The University of California at Berkeley is a global leader for the study of South Asia, and one of very few institutions in the United States to offer both undergraduate and graduate degree programs focusing on numerous aspects of this vital region. As an integral part of the South Asia curriculum at Berkeley, interest in the study of Urdu as well as Pakistan's history, politics, and culture is growing rapidly. We are strongly committed to strengthening our engagement with both subjects in the years ahead.
Urdu Language Instruction
Urdu has been part of Berkeley's South Asian language curriculum since the late 1950s. Currently, we offer instruction in Urdu at all levels, from beginning to advanced. Berkeley does not combine Urdu and Hindi instruction. UC Berkeley's Urdu program is widely regarded as one of the largest and best in the USA.
CSAS also ran the Berkeley Urdu Language Program in Pakistan (BULPIP). Founded in 1973 and permanently based in Lahore, Pakistan, its purpose was to provide intensive Urdu language training to American students, scholars, and teachers who have research and professional interests in Pakistan, Islam, the Muslim communities of South Asia, and Urdu language and literature. BULPIP provided thirty weeks of Urdu instruction at the program center in Lahore, Pakistan. In addition, BULPIP also fostered cultural understanding through housing students with Pakistani families and through field trips within Pakistan. Because of a 2002 State Department travel warning prohibiting students from traveling to Pakistan, the program was moved to Lucknow, India, where it is currently administered by the American Institute for Indian Studies. We hope that as soon as the travel warning is lifted, the program will resume and return to Pakistan.
UCB Faculty with a special interest in this region:
One of the recent tenure-track professors hired in South Asia Studies at Berkeley is Munis Faruqui (South and Southeast Asian Studies), an expert in in Medieval Indian History and South Asian Islam. Other faculty members with strong interest in Pakistan Studies include Saba Mahmood (Anthropology), Atif Mian (Business), Kiren Chaudhry (Political Science) and Qamar Jalil (Urdu). Over the years, UC Berkeley has offered a wide variety of courses that have either focused on Pakistan or have included significant Pakistan related content. The box below highlights some of these courses. The course syllabus, as well as the videos used to supplement class discussion, for Nosheen Ali's class titled "Re-Imagining Pakistan" are available online.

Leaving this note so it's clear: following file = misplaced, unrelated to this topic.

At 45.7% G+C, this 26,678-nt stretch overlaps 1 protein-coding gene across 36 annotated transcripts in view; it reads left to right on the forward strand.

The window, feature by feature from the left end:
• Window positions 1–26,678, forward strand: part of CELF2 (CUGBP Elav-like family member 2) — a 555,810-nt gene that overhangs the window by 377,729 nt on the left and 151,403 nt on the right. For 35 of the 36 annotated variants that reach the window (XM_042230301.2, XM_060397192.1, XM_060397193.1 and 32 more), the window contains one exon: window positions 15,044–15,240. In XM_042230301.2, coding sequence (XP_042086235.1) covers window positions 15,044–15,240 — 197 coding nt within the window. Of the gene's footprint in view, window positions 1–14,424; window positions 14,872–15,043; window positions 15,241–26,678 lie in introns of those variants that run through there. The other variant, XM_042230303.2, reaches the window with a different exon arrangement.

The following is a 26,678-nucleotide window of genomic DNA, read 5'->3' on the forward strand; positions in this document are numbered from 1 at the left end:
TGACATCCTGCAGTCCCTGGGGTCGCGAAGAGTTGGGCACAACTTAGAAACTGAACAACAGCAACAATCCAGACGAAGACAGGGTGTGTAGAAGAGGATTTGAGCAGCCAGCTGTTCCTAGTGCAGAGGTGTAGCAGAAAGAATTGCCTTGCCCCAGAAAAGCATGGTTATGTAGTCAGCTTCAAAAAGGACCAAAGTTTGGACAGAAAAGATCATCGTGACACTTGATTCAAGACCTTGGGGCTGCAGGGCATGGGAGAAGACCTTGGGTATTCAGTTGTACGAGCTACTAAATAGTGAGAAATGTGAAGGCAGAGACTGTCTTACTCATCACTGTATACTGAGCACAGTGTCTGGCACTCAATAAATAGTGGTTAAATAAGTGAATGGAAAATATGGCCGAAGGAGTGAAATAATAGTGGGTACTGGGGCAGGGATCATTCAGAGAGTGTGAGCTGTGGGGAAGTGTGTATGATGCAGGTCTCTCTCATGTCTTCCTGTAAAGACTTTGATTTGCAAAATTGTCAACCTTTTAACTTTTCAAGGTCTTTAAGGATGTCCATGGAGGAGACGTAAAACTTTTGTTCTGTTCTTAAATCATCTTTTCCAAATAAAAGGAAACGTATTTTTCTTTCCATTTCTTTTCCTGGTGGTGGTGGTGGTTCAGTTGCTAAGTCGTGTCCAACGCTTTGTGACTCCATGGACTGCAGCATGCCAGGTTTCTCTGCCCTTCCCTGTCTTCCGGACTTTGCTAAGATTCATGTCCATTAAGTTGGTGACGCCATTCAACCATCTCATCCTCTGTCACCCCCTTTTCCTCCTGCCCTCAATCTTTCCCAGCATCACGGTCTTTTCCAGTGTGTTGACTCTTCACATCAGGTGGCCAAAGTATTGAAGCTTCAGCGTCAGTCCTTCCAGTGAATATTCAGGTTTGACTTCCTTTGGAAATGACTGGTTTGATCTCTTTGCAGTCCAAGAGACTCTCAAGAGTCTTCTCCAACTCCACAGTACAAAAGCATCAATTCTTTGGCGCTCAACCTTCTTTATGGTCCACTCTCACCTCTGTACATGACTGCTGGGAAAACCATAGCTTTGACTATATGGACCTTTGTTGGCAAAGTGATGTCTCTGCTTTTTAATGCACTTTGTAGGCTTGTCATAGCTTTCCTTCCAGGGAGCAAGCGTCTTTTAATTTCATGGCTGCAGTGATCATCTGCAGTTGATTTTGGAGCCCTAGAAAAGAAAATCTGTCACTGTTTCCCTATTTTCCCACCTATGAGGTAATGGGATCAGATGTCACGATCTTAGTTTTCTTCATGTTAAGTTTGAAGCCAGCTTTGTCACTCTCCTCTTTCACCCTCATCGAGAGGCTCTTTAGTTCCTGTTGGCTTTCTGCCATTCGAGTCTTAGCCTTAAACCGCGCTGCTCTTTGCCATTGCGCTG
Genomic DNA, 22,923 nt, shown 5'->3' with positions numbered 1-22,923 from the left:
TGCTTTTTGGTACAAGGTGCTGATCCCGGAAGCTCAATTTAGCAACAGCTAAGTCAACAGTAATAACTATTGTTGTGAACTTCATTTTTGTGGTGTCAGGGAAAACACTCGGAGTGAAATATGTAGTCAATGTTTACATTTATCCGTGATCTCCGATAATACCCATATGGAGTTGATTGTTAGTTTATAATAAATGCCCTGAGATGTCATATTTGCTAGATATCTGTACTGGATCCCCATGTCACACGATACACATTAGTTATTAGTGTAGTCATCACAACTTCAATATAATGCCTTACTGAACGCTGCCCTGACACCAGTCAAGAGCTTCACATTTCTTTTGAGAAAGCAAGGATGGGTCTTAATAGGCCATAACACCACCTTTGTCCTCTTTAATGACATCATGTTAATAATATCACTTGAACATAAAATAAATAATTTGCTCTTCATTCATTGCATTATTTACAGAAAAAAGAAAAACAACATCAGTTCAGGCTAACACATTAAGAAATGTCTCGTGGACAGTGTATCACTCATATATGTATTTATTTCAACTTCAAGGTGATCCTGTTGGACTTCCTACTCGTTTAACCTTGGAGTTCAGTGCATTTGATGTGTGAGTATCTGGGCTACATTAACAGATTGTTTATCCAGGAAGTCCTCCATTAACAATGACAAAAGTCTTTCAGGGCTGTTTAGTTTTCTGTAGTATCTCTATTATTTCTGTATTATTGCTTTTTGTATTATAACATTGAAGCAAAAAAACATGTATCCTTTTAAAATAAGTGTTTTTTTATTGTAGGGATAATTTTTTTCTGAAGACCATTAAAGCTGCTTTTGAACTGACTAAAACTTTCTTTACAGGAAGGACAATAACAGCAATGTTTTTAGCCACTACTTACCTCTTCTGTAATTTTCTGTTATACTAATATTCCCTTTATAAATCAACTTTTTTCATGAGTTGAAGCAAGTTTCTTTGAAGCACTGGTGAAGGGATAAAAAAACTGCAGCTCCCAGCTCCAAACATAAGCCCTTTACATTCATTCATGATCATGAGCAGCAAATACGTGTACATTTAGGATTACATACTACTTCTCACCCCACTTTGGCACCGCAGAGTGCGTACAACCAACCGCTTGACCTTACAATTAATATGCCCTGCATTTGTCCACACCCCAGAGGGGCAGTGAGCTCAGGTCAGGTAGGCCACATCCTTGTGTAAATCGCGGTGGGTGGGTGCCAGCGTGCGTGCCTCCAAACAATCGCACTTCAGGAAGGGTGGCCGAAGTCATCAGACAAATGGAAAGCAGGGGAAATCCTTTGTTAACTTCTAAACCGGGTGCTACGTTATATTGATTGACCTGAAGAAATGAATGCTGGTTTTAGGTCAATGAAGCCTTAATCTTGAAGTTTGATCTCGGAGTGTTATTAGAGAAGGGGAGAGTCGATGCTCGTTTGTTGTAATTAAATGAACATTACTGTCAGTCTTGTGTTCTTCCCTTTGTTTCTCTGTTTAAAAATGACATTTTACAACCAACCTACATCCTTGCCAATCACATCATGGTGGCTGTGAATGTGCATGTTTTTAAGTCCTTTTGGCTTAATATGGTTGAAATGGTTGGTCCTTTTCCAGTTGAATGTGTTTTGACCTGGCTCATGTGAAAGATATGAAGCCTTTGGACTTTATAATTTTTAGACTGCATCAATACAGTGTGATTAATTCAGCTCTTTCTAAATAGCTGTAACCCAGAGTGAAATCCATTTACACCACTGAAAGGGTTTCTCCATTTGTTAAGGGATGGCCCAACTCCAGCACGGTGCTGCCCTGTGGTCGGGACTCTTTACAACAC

For the past three years, CSAS has also sponsored a class and lecture series organized by Neil Joeck, former Adjunct Professor of Political Science and present National Intelligence Council member, on South Asian security. Both the class and lecture series have focused on India-Pakistan relations, and speakers have included Jehangir Karamat, former Pakistani Ambassador to the United States, and Pakistan security experts Brig. Gen. (ret) Feroz Hassan Khan, Stephen Cohen, George Perkovich, and Michael Krepon among others.
Quaid-i Azam Chair in Pakistan Studies
UC Berkeley is one of two institutions in the country that houses the Government of Pakistan funded Quaid-i Azam Chair in Pakistan Studies. The CSAS in collaboration with the Government of Pakistan established the Quaid-i Azam Chair of Pakistan Studies at UC Berkeley in 1999. It is named after Muhammed Ali Jinnah, the founding father of Pakistan, who is often referred to by the title, “Great Leader,” or “Quaid-i Azam." The goal of this chair is to encourage increased knowledge of Pakistan in the United States and to help forge better ties between American academics and their counterparts in Pakistan. According to the terms of the chair, the chairholder, chosen from a college or university in Pakistan, will have a full-time teaching and research position at UC Berkeley for up to two years. The funds for the scholar's salary and other expenses are provided by the Pakistan government's Ministry of Education.
- The first chairholder, in 2004-05, was Professor Tariq Rahman, a National Distinguished Professor and specialist in socio-linguistics. During his year on campus he taught a course titled “Language and Politics in Pakistan.” He also put together an Urdu reading group.